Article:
Looking for a mystery with great characters and a story that will keep you on the edge of your seat? Read The Girl Next Door, by Ruth Rendell.
Six decades after World War II, construction workers uncover a tin box containing two skeletal hands. The ensuing police investigation leads to the reunion of six friends who decades before had lived and played in the neighborhood where the hands were found. Old friends will reunite, a marriage will break up, and a past crime will be solved.
My niece is a tactile learner and uses touch to explore her world. That doesn’t work so well in an art museum or when there’s an unknown sticky substance nearby, but it’s ideal for cooking! She especially enjoys stirring, whisking and manning the salad spinner. Her enthusiasm can be challenging for adults trying to “get things done” but she pitches in whenever possible. This year, engage children in the holiday cooking and they will feel proud to have part in the celebration. You can also share your family’s culinary creations with the community by using #crrlfallfood on your favorite social media sites, including Facebook and Pinterest. Here are some cookbooks to inspire and help make cooking as a family easy and fun!
Ivan Doig’s This House of Sky is a memoir set in the rugged, sheep-raising terrain of Montana. It was a time when the last of the small-town ranchers were on their way out, pushed along by the Great Depression and rich men buying up failed farms to add to their own.
The author’s people were not of the rich kind. They were scrappy, immigrant stock. Ivan’s grandfather came with family from Scotland. They ran sheep til their luck ran out. Then they worked for the big ranchers. Ivan’s father was a little guy, but he broke broncos—sometimes breaking his own bones doing it -- rode herd on sheep, bossed the other hands, and fell in love with a 16-year-old girl.
Delilah Dirk and the Turkish Lieutenant chronicles the adventures of a swashbuckling heroine and her new recruit. Our leading lady has traveled the world, mastered multiple fighting styles, and is deadlier than a dozen trained swordsmen combined. How she ended up chained in a Sultan's dungeon is anyone's guess, but you can be sure that she does not stay there very long.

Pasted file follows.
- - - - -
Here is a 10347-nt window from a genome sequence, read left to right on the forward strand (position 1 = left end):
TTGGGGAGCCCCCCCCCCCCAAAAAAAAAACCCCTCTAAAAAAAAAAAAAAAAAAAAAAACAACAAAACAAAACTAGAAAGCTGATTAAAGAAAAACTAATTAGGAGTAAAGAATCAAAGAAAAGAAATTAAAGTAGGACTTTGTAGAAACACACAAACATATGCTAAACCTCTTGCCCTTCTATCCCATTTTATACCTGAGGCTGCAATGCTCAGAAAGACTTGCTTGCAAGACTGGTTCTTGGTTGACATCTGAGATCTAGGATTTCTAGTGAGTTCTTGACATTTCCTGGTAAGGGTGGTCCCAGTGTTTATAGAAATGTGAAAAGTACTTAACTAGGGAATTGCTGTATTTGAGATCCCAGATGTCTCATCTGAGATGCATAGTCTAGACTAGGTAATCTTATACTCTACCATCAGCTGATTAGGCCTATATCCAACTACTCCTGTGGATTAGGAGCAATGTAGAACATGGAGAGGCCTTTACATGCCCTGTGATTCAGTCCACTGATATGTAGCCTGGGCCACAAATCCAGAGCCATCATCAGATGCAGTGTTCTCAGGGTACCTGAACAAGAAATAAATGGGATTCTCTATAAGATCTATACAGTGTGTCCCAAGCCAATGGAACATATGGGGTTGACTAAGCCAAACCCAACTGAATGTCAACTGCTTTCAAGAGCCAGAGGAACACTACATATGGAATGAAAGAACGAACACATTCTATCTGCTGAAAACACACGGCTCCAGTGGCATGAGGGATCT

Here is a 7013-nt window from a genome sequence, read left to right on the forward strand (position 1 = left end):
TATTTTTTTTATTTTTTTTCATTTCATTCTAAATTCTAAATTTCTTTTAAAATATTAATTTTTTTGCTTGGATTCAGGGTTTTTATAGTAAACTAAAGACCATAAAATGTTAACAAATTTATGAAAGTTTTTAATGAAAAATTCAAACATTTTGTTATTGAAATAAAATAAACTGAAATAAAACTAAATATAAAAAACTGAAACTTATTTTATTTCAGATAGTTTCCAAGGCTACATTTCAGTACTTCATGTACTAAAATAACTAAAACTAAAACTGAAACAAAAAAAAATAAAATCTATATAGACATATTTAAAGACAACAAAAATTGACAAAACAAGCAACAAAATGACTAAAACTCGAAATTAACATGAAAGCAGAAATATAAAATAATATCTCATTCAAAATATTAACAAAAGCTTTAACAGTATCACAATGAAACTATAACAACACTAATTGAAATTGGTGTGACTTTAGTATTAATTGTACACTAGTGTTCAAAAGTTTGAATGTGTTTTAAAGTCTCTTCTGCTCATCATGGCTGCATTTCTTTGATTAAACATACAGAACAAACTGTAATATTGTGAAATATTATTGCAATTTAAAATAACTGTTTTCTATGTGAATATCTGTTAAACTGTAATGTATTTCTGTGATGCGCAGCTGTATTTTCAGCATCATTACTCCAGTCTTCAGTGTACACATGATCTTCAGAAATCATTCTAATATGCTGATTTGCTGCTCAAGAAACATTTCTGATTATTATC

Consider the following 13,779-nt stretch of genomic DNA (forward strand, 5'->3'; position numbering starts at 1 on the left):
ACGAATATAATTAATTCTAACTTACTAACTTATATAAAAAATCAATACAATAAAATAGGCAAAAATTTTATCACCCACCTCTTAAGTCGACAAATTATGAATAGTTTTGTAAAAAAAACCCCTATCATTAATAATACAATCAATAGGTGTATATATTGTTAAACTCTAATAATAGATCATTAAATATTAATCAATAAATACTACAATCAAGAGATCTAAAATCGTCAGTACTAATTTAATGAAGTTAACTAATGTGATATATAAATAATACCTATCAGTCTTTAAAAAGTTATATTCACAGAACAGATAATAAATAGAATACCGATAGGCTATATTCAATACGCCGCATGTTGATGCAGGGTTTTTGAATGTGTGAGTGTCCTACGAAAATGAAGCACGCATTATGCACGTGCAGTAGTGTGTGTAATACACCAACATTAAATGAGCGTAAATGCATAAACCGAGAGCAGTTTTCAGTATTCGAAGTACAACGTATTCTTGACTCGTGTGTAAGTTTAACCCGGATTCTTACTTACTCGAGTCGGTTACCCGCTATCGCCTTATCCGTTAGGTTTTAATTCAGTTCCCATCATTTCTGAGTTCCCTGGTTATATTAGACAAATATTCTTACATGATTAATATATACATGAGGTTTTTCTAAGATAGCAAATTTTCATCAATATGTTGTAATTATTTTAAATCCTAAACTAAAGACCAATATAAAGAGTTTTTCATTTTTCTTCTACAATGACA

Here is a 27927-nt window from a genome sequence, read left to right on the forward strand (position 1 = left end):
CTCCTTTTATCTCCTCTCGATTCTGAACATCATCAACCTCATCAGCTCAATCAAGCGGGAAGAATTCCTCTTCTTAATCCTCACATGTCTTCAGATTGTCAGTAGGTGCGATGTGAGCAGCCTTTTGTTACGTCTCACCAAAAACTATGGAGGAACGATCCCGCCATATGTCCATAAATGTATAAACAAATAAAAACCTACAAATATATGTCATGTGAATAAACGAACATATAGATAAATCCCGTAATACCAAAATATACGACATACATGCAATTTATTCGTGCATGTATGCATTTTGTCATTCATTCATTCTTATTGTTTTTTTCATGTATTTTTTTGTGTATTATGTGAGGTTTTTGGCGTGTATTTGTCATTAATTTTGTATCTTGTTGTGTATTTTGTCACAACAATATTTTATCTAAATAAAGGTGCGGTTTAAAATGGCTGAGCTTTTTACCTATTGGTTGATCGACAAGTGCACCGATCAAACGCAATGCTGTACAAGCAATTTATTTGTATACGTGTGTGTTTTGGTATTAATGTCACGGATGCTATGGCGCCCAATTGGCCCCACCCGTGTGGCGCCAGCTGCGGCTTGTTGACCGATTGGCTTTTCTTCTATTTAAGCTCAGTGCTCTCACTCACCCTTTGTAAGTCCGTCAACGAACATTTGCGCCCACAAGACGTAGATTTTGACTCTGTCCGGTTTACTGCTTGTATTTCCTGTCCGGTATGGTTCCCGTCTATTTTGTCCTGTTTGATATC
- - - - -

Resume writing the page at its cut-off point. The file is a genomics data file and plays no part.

This readalike is in response to a customer's book-match request. If you would like personalized reading recommendations, fill out the book-match form and a librarian will email suggested titles to you. Available for adults, teens, and kids. You can browse the book matches here.
The Garden of Evening Mists by Twan Eng Tan: "After having endured the miseries of a Japanese internment camp during WWII, 28-year-old Yun Ling Teoh makes her way in 1951 to the only Japanese garden in her native Malaya in a bid to convince its caretaker, Nakamura Aritomo, the former gardener for the Emperor of Japan, to establish a commemorative plot for her sister who died in the camp." (Library Journal Review)
If you liked The Garden of Evening Mists, you may also like these books:
The Goldfinch by Donna Tartt
A young boy in New York City, Theo Decker, miraculously survives an accident that takes the life of his mother. Alone and abandoned by his father, Theo is taken in by a friend's family and struggles to make sense of his new life. In the years that follow, he becomes entranced by one of the few things that reminds him of his mother: a small, mysteriously captivating painting that ultimately draws Theo into the art underworld. (catalog description)
The Good Earth by Pearl S. Buck
Wang Lang, a simple peasant farmer, takes as a wife a battered slave girl who becomes an indomitable, loyal woman. Working the land together, they prosper and increase their holdings, yet Wang eventually betrays his family and neglects the earth he had worshipped. (catalog description)
We begin our sweet, pleasant tale in the jungle. Monkeys swing on vines. All is well, until a closer look shows that one of those tails does not belong to a primate. It's a Tiger!
David LaRochelle's book urgently orders readers to escape. We scurry into a cave where it is dark and shadowy. One of those shadows just happens to look like....A TIGER! Run!
William Kent Krueger has yet again captured his mystery readers by storm in his thirteenth installment of the Cork O’Connor series, Windigo Island. In the middle of a large and dangerous electrical storm, the body of a young Ojibwe girl washes up on the shores of Lake Superior, Minnesota, bruised and severely abused.
Fried chicken. Cornbread. Sunday morning bacon. Apple Brown Betty. All of these delicious, home-cooked foods traditionally come out of a cast-iron skillet. At my house, we have three or four of them that have been passed down through generations. While Ellen Brown’s New Cast Iron Skillet Cookbook has takes on these basic things, it opens a wider range of flavors and techniques from around the country and around the world.
In Bobbie Pyron’s The Dogs of Winter, five-year-old Ivan doesn’t know where his mother went. Maybe she traveled to the City to find work. She had lost her job at the bakery, so they hadn’t had anything good to eat for a long time, and the house had no heat. The bad man who lived with them just said she was gone. Forever.